Colon and the Semicolon – When to Use Which

We were all probably taught in school, the importance of punctuation and how a misplaced or absent punctuation mark can alter the meaning of a sentence completely. Among the many different types of punctuation marks – the full stop, the comma, the question mark, the exclamation mark, hyphen, brackets, there are also the colon and the semicolon. In this article, we look at how and when to use the colon and semicolon.

Difference between colon (:) and semicolon (;)

A colon (two dots one on top of the other) is used to indicate a pause before giving related information and helps to separate a general statement from facts that follow. A semicolon (a dot on top with a comma below) is used to join two sentences without the use of conjunctions. It is a demarcation in the sentence more pronounced than a comma, but not as pronounced as a full stop.

When to use colon?

Colons are most frequently used to introduce an itemized list or to offer an explanation, definition or description. The colon is also used to indicate the ratio between two things, to indicate the time, and may also be used in titles and subtitles.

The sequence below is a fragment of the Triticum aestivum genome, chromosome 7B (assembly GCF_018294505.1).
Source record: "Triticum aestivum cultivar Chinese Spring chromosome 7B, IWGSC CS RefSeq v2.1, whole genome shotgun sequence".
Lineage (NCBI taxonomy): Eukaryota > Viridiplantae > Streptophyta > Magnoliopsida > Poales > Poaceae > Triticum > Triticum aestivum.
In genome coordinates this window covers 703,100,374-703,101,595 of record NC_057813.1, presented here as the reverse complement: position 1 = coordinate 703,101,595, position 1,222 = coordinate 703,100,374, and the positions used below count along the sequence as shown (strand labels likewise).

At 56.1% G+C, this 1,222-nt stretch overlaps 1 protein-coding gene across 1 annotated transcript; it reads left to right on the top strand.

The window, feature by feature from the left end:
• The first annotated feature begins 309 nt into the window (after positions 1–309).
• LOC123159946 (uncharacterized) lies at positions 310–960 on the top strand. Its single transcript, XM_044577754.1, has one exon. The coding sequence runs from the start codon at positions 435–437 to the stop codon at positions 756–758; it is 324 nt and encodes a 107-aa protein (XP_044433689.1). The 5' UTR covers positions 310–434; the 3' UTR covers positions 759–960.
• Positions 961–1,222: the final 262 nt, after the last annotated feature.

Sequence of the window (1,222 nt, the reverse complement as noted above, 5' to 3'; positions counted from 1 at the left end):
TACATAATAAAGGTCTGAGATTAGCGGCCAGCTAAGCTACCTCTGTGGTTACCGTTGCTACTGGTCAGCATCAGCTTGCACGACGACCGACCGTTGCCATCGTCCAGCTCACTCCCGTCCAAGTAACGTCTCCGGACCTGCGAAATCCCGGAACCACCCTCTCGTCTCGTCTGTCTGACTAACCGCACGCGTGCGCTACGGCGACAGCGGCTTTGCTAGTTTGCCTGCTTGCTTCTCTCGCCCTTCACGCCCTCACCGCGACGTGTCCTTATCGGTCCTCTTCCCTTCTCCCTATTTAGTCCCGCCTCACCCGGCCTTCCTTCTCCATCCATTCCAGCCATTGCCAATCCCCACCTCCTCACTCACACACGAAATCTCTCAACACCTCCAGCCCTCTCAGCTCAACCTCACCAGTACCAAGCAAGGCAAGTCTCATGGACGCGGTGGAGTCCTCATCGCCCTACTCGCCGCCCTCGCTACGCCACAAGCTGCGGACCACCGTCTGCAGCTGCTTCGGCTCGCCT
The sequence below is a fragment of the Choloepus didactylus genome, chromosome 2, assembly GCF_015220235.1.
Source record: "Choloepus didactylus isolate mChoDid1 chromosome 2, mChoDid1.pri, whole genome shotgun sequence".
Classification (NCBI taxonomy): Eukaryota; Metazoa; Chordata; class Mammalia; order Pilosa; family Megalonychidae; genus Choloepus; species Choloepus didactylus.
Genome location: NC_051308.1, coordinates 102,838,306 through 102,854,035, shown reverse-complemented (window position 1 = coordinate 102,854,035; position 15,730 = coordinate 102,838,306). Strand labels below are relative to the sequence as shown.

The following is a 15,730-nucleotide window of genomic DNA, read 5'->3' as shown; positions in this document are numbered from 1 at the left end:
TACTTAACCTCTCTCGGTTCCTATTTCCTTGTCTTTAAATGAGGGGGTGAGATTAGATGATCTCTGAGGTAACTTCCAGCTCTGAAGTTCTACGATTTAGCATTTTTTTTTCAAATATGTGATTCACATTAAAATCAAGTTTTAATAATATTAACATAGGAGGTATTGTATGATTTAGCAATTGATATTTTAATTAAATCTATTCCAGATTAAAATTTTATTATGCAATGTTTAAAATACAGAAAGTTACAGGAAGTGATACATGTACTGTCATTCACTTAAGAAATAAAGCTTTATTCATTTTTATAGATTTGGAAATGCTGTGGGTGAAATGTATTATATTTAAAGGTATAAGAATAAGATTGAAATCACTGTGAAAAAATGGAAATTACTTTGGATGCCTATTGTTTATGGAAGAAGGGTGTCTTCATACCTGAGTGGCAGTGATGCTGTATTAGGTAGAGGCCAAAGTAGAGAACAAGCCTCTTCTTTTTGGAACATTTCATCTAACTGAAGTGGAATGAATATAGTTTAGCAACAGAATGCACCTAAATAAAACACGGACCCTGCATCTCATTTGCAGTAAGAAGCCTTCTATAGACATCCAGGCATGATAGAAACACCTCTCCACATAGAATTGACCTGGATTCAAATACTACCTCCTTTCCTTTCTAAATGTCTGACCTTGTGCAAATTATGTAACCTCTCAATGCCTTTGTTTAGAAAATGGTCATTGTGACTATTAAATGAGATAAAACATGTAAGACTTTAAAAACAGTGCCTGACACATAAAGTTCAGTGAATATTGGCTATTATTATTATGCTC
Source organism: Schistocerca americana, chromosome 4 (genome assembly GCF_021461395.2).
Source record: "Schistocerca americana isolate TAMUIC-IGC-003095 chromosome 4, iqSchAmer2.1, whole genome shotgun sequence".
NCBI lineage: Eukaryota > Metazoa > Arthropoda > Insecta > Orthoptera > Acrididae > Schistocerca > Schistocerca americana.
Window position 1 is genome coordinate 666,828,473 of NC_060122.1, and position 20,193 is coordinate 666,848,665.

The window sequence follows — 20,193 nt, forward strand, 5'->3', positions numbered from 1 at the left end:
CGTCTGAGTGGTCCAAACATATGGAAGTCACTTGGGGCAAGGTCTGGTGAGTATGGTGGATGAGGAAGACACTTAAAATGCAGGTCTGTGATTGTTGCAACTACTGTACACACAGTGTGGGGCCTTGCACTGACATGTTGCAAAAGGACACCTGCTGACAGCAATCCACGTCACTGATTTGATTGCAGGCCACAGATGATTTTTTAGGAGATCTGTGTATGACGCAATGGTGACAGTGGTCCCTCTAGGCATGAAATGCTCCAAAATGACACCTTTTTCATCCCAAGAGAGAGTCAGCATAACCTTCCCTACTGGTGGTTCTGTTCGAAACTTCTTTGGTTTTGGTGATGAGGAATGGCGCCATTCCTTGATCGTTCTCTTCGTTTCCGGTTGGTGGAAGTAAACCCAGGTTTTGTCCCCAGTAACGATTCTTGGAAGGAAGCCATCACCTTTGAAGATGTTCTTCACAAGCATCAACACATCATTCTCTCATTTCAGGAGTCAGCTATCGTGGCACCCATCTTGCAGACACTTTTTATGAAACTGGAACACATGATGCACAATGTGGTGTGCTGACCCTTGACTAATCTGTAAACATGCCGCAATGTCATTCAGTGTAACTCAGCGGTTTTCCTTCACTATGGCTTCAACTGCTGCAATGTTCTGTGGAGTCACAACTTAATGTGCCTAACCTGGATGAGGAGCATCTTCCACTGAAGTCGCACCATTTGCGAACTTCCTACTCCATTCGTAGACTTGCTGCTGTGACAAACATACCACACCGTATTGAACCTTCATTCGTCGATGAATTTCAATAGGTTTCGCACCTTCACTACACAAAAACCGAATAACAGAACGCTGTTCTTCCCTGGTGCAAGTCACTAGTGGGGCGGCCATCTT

• There are several things I have to pick up at the store: milk, eggs, bread, jam and some detergent.
  • The time is 18:30.
  • The ratio of protein to carbs should be 1:2 for good health.
  • Sweet Treats: Recipes for the Chocoholic (title).

When to use semicolon?

Semicolons are used to join together two independent clauses or sentences or to conjoin two ideas without conjunctions. It is a device that helps to clarify the relationship between the two clauses. So while the two clauses could function quite well independently of each other, the semicolon helps to conjoin them and create a relationship. Semicolons also help create a sense of contrast, comparison, irony or humor.


  • Put on a coat; its cold outside.
  • I would tell you; should you listen.
  • She drives a Mercedes; her husband has a humble old Ford.
  • You seem to have the right answer; mine doesn’t seem accurate.

Both these punctuation marks are devices that serve a purpose. So, avoid using them indiscriminately. Using them unnecessarily can obscure the meaning and make sentences overly long and difficult to comprehend. Use of too many of these punctuations can lead to run on sentences which should be avoided to the extent possible.

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